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Claire Parker reviews new visual identity for Transavia

Executive Creative Director at DB Amsterdam, Claire, is on the online corporate design panel of Marketing Tribune magazine. Each month she judges a corporate design alongside Stefan Pangratz from VBAT and Arthur Brandenburg van den Gronden from Anthem. Last month, the panel were asked to judge the new visual identity of Transavia. Here’s the link to the online article and we’ve translated it for you here:

Transavia

Dutch airline Transavia recently presented its brand new strategy and visual identity, created by Studio Dumbar and digital marketing agency Mirabeau. Part of the rebranding is a new logo for Transavia and the green central colour has been refreshed. The rebrand comes as Transavia aims to grow in size and “become Europe’s leading airline in hospitality and service” for leisure travellers and business passengers.

Claire Parker, Executive Creative Director at Design Bridge: With its distinctive combinations of colour, Transavia was quite un-ironically kitsch. However, the loss of these distinctive colours feels remiss in this rebrand. The new typeface and symbol are considered, going some way to address their need to attract more business travellers. There’s more personality in the ‘t’, from arrows to a smile, however it’s a shame that the rest of the icons weren’t given as much attention. They feel less considered and unique, failing to create a cohesive story. If the aim of the rebrand is “to become Europe’s leading airline in hospitality and service” I’d have to say they look more ‘Cheap and Cheerful’ than a leader. Score: 6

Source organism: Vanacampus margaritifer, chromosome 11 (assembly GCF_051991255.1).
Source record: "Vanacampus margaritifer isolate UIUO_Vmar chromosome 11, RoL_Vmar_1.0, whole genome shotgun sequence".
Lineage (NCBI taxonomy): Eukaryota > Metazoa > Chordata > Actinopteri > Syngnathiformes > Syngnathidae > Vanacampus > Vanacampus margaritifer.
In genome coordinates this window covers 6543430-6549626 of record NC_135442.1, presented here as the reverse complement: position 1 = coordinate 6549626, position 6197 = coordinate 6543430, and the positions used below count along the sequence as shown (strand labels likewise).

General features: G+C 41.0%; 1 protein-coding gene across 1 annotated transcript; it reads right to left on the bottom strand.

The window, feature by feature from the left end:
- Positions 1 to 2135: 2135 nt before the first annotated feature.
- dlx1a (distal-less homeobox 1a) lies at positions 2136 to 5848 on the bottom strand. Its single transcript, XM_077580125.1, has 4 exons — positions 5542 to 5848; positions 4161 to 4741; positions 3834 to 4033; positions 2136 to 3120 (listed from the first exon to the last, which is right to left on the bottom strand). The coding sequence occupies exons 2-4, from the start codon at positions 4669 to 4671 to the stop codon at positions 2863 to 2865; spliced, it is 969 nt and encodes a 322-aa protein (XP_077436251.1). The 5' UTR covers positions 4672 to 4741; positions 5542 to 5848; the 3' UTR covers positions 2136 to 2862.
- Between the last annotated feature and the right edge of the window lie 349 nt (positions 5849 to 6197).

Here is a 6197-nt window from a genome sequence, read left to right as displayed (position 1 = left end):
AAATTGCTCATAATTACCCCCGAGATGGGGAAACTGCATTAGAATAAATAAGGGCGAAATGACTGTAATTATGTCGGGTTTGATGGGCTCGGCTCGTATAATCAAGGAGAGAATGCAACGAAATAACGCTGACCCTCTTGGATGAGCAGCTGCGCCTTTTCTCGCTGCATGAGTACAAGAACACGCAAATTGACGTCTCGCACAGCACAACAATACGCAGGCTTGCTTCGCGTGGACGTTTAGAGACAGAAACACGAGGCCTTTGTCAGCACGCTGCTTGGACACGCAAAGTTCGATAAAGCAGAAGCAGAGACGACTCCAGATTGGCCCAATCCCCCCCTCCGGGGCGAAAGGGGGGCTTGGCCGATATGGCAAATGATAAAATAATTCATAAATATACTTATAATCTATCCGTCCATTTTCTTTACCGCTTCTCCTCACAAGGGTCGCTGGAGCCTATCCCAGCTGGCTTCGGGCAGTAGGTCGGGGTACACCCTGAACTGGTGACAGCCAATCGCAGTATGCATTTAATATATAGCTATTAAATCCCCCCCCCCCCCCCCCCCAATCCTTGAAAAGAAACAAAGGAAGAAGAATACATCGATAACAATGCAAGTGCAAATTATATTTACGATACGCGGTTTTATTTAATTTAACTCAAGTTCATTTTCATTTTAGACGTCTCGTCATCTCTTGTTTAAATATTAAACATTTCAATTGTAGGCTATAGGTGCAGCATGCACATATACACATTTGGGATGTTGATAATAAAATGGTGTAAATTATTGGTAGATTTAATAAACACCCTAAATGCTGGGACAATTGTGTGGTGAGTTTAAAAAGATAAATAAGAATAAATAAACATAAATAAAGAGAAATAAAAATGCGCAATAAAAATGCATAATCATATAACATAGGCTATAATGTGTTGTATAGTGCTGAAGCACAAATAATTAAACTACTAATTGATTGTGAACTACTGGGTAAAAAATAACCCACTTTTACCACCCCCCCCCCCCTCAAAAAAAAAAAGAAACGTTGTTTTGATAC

Transavia

Arthur Brandenburg van den Gronden, Director Design Strategy & Growth at Anthem: The rebranding of Transavia is disruptive, despite the fact that existing features have been taken as starting points. The use of icons at the belly of airplanes to communicate with both individual and business passengers, regardless of language or culture, is revolutionary and relevant and deserves praise. A brand message has rarely been presented with so much impact on the ground or in the air. Despite the impact, the rebranding is not convincing: how does this new identity contribute to a reassessment of the Transavia brand compared to its direct competitors in the low-cost segment such as EasyJet? Generic icons like a suitcase, a plane or a deck chair with palm tree won’t take care of this, neither does text such as “Selected for you!” or “On the way!”, which are all parts of the new identity as well. In the past, Transavia has never been a very “desirable” brand for the business or leisure traveller. The new identity does not fundamentally change this within the ailing Air France-KLM group where acceleration in brand performance is badly needed. Score: 4

transavia-identity-9

Stefan Pangratz, Design Director at VBAT: Airlines have always been looking for the right balance between customer trust, security, national pride and, once EasyJet entered the market, low price. While country carriers like British Airways were experimenting with flags and country colours on their tail fins, we saw EasyJet putting their emboldened URL across the fuselage. BAM! Impactful, cheap and simple, a new category code was born. The world of airlines has never been the same and cut-throat competition has become the norm. It seems that Transavia, like most airlines, are still struggling for the right balance between trust and price. I see the link with online aesthetics, like the friendly and iconic logo, but overall the identity misses bite and aggression. Maybe a territory only true challenger can claim successfully, like EasyJet did in its early days. I could never have dreamt to appreciate their style…but look at me now! Score: 7

Transavia

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